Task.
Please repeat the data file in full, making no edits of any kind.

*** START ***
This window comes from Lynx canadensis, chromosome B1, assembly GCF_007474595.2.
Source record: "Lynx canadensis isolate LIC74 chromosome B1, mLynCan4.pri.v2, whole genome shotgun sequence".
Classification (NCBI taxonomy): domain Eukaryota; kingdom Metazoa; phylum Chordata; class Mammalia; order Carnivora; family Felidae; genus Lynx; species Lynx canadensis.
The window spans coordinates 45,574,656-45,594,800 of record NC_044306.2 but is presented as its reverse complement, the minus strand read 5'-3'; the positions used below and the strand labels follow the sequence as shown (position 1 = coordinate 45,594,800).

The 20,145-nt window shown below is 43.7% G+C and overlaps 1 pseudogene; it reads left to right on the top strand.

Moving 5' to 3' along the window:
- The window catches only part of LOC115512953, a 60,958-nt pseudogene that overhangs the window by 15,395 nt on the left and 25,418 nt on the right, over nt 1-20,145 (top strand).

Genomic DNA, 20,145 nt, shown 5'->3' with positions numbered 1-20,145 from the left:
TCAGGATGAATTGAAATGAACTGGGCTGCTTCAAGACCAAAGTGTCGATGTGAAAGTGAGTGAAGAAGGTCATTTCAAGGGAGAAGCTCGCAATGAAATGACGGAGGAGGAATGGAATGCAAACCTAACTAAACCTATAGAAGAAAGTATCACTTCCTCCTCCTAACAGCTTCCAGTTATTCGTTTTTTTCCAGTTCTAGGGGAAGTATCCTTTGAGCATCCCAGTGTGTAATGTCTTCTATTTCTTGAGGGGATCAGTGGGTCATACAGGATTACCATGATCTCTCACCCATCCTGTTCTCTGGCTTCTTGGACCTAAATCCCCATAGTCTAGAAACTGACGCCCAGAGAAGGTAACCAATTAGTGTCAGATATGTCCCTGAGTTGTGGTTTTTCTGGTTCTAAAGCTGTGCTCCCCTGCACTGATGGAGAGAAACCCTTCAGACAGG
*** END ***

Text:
This window comes from Lynx canadensis, chromosome B1, assembly GCF_007474595.2.
Source record: "Lynx canadensis isolate LIC74 chromosome B1, mLynCan4.pri.v2, whole genome shotgun sequence".
Classification (NCBI taxonomy): domain Eukaryota; kingdom Metazoa; phylum Chordata; class Mammalia; order Carnivora; family Felidae; genus Lynx; species Lynx canadensis.
The window spans coordinates 45,574,656-45,594,800 of record NC_044306.2 but is presented as its reverse complement, the minus strand read 5'-3'; the positions used below and the strand labels follow the sequence as shown (position 1 = coordinate 45,594,800).

The 20,145-nt window shown below is 43.7% G+C and overlaps 1 pseudogene; it reads left to right on the top strand.

Moving 5' to 3' along the window:
- The window catches only part of LOC115512953, a 60,958-nt pseudogene that overhangs the window by 15,395 nt on the left and 25,418 nt on the right, over nt 1-20,145 (top strand).

Genomic DNA, 20,145 nt, shown 5'->3' with positions numbered 1-20,145 from the left:
TCAGGATGAATTGAAATGAACTGGGCTGCTTCAAGACCAAAGTGTCGATGTGAAAGTGAGTGAAGAAGGTCATTTCAAGGGAGAAGCTCGCAATGAAATGACGGAGGAGGAATGGAATGCAAACCTAACTAAACCTATAGAAGAAAGTATCACTTCCTCCTCCTAACAGCTTCCAGTTATTCGTTTTTTTCCAGTTCTAGGGGAAGTATCCTTTGAGCATCCCAGTGTGTAATGTCTTCTATTTCTTGAGGGGATCAGTGGGTCATACAGGATTACCATGATCTCTCACCCATCCTGTTCTCTGGCTTCTTGGACCTAAATCCCCATAGTCTAGAAACTGACGCCCAGAGAAGGTAACCAATTAGTGTCAGATATGTCCCTGAGTTGTGGTTTTTCTGGTTCTAAAGCTGTGCTCCCCTGCACTGATGGAGAGAAACCCTTCAGACAGG